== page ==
LONGMONT — The average statewide price of regular unleaded gas hit an all-time high Thursday, according to AAA’s daily price survey.
The statewide average was $2.029, AAA said, up from $2.014 Wednesday. The previous high was $2.028 on May 29, 2004.
Economists point out that while Thursday’s level represents the highest numerical price, the true cost of gasoline has actually been far higher, when adjusted for inflation.
In 1980, for example, the price of gas, when adjusted for inflation, was more than $2.75, and it rose to about $3.10 in 1982, according to the federal Energy Information Administration.
That doesn’t mean driving habits will change any time soon.
“Gasoline is a fairly inelastic good,” said Neil Gamson, an economist with the EIA in Washington, D.C. “The consumption will not change much regardless of the price. It’s not like a diamond. Will people carpool if they didn’t before? I think the price shock would have to be greater for people to really alter their driving habits.”
But the driving and working habits of Longmont’s residents could already be helping protect their household budgets, said Gary Horvath, an analyst, and Jeff Romine, a research economist, with the University of Colorado’s Leeds School of Business.
That’s because about 50 percent of Longmont residents also work in the city. In other cities, as many as 75 percent of workers must commute to another city for work. The less you drive, the smaller a portion of the household budget gasoline represents.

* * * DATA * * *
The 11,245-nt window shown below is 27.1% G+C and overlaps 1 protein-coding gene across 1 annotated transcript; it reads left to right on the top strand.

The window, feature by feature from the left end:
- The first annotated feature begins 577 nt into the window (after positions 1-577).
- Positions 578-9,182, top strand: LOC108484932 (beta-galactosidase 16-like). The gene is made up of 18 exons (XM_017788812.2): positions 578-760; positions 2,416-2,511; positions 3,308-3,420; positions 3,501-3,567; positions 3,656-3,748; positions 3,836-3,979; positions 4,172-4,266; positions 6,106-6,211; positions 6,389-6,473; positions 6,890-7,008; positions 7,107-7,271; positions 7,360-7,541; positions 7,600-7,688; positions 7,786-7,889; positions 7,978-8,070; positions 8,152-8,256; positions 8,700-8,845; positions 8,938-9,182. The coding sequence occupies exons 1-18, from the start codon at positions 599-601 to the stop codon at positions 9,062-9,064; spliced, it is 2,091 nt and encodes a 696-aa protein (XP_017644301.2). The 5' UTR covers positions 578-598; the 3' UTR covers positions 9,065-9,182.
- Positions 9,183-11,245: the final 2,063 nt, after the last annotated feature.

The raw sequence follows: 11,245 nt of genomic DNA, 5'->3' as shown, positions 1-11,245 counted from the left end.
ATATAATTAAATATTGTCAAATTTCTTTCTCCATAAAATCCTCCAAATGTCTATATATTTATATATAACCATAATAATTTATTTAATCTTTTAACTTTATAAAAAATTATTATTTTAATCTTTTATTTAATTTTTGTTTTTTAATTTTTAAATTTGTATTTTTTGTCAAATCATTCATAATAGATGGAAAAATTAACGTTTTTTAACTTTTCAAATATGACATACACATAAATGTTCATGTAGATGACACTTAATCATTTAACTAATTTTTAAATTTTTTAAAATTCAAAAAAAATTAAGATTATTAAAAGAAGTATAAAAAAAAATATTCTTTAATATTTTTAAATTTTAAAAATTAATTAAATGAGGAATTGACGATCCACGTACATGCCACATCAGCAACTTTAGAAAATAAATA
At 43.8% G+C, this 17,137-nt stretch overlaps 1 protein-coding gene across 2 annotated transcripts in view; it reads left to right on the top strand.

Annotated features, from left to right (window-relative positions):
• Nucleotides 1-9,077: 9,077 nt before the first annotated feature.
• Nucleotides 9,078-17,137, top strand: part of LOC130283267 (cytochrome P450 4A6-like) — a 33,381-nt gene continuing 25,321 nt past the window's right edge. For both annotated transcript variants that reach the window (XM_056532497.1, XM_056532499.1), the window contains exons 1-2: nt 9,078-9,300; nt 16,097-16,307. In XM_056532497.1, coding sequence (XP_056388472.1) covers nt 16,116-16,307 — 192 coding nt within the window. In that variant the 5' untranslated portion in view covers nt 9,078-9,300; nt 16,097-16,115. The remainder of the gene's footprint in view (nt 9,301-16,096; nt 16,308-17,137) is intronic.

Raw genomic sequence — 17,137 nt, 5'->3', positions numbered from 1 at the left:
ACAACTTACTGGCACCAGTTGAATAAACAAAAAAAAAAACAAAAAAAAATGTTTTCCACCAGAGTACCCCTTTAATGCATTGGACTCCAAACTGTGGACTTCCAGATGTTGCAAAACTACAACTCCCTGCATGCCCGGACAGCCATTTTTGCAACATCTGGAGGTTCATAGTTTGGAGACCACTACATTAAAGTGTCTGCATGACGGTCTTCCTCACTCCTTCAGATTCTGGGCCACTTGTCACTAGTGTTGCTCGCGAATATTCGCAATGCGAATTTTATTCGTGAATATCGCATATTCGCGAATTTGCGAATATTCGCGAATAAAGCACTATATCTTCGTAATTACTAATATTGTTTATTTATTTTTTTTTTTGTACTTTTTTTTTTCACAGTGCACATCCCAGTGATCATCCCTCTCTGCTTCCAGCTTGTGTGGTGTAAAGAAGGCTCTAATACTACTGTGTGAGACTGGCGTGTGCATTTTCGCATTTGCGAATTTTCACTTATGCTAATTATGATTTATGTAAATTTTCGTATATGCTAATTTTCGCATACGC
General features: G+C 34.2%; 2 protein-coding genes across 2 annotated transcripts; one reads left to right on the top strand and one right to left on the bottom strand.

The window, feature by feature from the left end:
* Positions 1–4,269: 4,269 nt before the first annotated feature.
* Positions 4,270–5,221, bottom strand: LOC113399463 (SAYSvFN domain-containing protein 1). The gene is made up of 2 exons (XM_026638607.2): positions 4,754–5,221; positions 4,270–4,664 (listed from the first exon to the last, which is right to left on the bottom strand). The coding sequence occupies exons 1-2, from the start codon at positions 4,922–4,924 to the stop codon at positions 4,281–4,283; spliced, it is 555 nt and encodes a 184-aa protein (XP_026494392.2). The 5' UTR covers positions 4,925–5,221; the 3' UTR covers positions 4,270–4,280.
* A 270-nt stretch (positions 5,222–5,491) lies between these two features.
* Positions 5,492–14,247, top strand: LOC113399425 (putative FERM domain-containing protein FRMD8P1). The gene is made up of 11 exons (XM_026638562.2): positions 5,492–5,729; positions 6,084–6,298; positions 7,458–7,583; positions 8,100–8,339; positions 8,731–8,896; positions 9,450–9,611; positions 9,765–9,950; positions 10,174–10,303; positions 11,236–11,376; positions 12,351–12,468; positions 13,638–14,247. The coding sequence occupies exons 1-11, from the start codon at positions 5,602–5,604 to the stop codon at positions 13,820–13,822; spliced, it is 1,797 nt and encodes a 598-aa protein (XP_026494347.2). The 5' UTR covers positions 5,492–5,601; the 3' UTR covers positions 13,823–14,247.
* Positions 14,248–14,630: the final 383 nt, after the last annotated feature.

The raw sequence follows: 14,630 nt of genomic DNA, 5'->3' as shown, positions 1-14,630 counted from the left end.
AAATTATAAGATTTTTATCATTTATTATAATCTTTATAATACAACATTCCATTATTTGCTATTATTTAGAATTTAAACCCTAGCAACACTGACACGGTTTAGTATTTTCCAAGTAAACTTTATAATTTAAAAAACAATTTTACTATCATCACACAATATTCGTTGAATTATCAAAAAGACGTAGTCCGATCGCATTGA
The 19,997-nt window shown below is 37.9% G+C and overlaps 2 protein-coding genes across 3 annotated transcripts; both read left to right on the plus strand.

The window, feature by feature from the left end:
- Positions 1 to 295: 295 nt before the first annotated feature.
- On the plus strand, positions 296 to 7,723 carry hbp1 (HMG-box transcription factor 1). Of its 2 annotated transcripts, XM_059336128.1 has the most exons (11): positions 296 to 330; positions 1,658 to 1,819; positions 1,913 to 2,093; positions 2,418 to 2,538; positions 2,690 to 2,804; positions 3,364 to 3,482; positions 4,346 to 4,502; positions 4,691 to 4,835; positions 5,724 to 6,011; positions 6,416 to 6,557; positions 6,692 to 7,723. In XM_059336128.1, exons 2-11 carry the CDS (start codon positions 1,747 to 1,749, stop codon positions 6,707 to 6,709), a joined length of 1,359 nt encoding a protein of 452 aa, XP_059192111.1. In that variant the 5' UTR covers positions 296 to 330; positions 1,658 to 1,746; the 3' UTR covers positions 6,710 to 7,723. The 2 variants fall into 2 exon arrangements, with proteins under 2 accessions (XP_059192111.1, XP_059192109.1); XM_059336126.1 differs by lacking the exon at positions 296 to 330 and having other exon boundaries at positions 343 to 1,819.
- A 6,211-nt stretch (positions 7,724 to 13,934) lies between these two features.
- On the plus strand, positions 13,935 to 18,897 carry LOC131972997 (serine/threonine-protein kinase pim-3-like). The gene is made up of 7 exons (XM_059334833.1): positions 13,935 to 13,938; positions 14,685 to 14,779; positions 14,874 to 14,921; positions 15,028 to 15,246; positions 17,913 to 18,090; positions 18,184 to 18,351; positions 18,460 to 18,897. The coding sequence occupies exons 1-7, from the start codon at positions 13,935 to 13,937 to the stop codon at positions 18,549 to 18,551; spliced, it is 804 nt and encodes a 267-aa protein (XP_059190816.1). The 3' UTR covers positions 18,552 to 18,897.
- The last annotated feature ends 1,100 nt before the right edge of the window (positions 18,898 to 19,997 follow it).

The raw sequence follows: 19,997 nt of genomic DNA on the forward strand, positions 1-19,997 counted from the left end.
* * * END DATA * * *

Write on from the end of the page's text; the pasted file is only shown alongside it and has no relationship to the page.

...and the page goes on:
“Longmont’s something more of a separable community. To a great degree, in the Front Range, Longmont’s unique, Romine said. “You don’t drive that much when you work in your own town.”
Romine and Horvath said the Boulder Turnpike serves as a visual reminder of how different Boulder and Longmont are.
The Boulder-Denver Turnpike, Romine said, is bumper-to-bumper both ways all morning and all evening. But while roads in the Longmont area get busy at rush hour, they’re nowhere near as congested with commuters as Boulder’s are.
“The number of people who live and work in Longmont is shrinking, but among the Front Range communities, it’s separate and self-sustaining,” Romine said. “It’s the unusual person who would live in Longmont and work in the Denver Tech Center.”
Trevor Hughes can be reached at 303-684-5220, or by e-mail at firstname.lastname@example.org.